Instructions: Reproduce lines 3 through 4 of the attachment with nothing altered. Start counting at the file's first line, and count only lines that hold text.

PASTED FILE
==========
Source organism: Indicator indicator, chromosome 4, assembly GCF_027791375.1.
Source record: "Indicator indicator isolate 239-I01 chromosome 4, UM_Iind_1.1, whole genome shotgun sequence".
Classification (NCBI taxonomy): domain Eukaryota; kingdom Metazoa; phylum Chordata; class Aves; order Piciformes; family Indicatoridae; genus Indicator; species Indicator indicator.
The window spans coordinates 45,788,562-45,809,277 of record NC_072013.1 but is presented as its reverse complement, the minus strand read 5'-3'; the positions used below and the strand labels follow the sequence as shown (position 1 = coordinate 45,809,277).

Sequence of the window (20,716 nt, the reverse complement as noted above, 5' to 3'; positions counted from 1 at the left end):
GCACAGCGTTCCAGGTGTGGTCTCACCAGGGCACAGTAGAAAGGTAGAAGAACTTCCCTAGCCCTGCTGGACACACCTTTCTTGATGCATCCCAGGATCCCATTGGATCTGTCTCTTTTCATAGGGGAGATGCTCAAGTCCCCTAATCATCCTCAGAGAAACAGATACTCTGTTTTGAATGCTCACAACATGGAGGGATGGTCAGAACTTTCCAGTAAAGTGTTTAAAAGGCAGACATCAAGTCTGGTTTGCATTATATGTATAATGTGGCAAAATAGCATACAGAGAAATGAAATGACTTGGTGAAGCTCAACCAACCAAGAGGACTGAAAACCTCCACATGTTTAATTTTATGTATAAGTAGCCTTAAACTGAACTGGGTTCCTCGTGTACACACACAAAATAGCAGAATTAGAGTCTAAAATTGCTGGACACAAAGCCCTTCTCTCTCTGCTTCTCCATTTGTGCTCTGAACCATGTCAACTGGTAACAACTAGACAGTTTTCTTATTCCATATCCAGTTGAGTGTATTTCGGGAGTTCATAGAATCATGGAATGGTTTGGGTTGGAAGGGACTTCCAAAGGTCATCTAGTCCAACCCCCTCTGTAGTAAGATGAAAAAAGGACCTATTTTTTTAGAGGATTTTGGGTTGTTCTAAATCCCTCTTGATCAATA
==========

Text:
Classification (NCBI taxonomy): domain Eukaryota; kingdom Metazoa; phylum Chordata; class Aves; order Piciformes; family Indicatoridae; genus Indicator; species Indicator indicator.
The window spans coordinates 45,788,562-45,809,277 of record NC_072013.1 but is presented as its reverse complement, the minus strand read 5'-3'; the positions used below and the strand labels follow the sequence as shown (position 1 = coordinate 45,809,277).